“I wake up at nine, I come to school, I go home, and after school, I take all my classes, and I’ll sit down for an hour, two-three times a week, and I take notes from the video that gets posted online, and then I’ll work on my homework,” said Simonsen. 

“I wake up around six or 6:30, and I’m doing dual through online, so I do not have actually to go to class, but I go to Starbucks, and I get all my dual work done, and then I come to school, and I think that is pretty nice, and I occasionally have to go through zooms and do like proctored exams, but because my dual classes are online it’s pretty nice,” said Nainwal. 

Students have shared their opinions on the homework and course content, which is surprisingly more straightforward than one would presume. 

“Even though you are taking a college class, [dual enrollment] reduces your course load because instead of taking seven classes, you can take three or four classes,” said Nainwal. 

“The workload is not too bad; most of the time in class is spent taking notes on lectures posted online, and not very much is spent doing the actual homework. We have tests about every month,” said Simonsen. 

Students taking dual enrollment speak highly of the program and suggest it to many of their peers. Dual enrollment also has added benefits besides the additional college courses and more vigorous content.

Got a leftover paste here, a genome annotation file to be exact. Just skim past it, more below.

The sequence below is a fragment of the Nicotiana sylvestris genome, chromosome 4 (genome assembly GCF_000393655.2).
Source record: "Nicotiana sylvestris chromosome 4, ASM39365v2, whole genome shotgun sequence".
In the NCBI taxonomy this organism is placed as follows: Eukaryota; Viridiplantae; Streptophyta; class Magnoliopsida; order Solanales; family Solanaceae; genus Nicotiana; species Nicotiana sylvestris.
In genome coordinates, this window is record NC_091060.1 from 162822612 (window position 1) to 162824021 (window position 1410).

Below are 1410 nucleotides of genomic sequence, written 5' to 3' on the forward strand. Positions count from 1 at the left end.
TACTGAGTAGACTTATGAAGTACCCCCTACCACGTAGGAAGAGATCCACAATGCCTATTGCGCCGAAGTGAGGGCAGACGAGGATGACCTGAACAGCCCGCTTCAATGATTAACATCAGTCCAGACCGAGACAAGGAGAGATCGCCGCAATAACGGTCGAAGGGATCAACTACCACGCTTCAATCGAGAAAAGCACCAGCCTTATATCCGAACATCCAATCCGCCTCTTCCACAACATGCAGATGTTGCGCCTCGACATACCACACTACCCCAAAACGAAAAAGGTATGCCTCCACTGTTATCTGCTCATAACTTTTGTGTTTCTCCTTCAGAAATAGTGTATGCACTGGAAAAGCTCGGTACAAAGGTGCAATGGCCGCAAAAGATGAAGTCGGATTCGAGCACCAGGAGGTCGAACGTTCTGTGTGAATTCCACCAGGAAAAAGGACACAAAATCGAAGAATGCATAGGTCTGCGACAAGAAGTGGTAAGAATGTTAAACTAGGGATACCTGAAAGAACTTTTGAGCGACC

“Dual enrollment helps boost your GPA, it gives you more credits, and it can help you when applying to colleges because credits can transfer. Since I want to major in business, it will help me take fewer classes,” said Nainwal.

However, the application process has mixed opinions, some stating it was easy, whereas others disagree. 

“It was so easy, I barely remember it; that’s how easy it was,” said Narayan.

“For GSU, it was a little different, but for Georgia Tech, I submitted the application halfway through the summer, and then they got back to me two weeks before school started, which was annoying,” said Simonsen. 

“The application process is a little convoluted for a lot of these colleges because frequently there is a separate application through the school and the college, so that can get a little confusing at times, and I know a lot of people who weren’t able to do dual enrollment because of the weird application process. This made the process harder, especially in the beginning, to figure out schedule changes and misleading class titles,” said Joshi. 

Overall, students mostly share enthusiastic and positive dual enrollment experiences. Most dual enrollment students recommend it for the extra freedom, flexibility, reduced class load, and more, even with minor setbacks. 

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About the Contributor
Addison Lyons, Staff Writer
Addison Lyons (‘26) is a sophomore and a Staff Writer of the Blue & Gold. In five years, she hopes to be in college studying for a medical degree. Her three favorite things are Taylor Swift, watching scary movies, and reading.